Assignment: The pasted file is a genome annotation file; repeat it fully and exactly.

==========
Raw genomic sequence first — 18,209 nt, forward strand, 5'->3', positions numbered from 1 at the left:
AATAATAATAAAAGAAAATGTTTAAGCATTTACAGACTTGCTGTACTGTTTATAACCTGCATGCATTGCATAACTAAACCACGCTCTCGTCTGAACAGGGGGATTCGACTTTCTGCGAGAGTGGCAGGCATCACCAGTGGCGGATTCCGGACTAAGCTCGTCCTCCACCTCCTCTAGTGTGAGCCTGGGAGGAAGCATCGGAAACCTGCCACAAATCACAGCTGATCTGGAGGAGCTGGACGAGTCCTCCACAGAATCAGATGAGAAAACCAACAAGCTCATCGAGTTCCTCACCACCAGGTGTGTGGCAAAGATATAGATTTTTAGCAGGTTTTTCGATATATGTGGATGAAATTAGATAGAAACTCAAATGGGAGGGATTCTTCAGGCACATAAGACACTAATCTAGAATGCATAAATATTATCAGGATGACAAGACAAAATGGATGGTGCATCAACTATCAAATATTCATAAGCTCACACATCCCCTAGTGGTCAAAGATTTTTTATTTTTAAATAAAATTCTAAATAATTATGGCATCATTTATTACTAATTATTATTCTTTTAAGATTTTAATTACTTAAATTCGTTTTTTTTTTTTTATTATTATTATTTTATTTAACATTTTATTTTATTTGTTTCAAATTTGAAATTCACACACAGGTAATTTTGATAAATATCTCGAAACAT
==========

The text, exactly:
Raw genomic sequence first — 18,209 nt, forward strand, 5'->3', positions numbered from 1 at the left:
AATAATAATAAAAGAAAATGTTTAAGCATTTACAGACTTGCTGTACTGTTTATAACCTGCATGCATTGCATAACTAAACCACGCTCTCGTCTGAACAGGGGGATTCGACTTTCTGCGAGAGTGGCAGGCATCACCAGTGGCGGATTCCGGACTAAGCTCGTCCTCCACCTCCTCTAGTGTGAGCCTGGGAGGAAGCATCGGAAACCTGCCACAAATCACAGCTGATCTGGAGGAGCTGGACGAGTCCTCCACAGAATCAGATGAGAAAACCAACAAGCTCATCGAGTTCCTCACCACCAGGTGTGTGGCAAAGATATAGATTTTTAGCAGGTTTTTCGATATATGTGGATGAAATTAGATAGAAACTCAAATGGGAGGGATTCTTCAGGCACATAAGACACTAATCTAGAATGCATAAATATTATCAGGATGACAAGACAAAATGGATGGTGCATCAACTATCAAATATTCATAAGCTCACACATCCCCTAGTGGTCAAAGATTTTTTATTTTTAAATAAAATTCTAAATAATTATGGCATCATTTATTACTAATTATTATTCTTTTAAGATTTTAATTACTTAAATTCGTTTTTTTTTTTTTATTATTATTATTTTATTTAACATTTTATTTTATTTGTTTCAAATTTGAAATTCACACACAGGTAATTTTGATAAATATCTCGAAACAT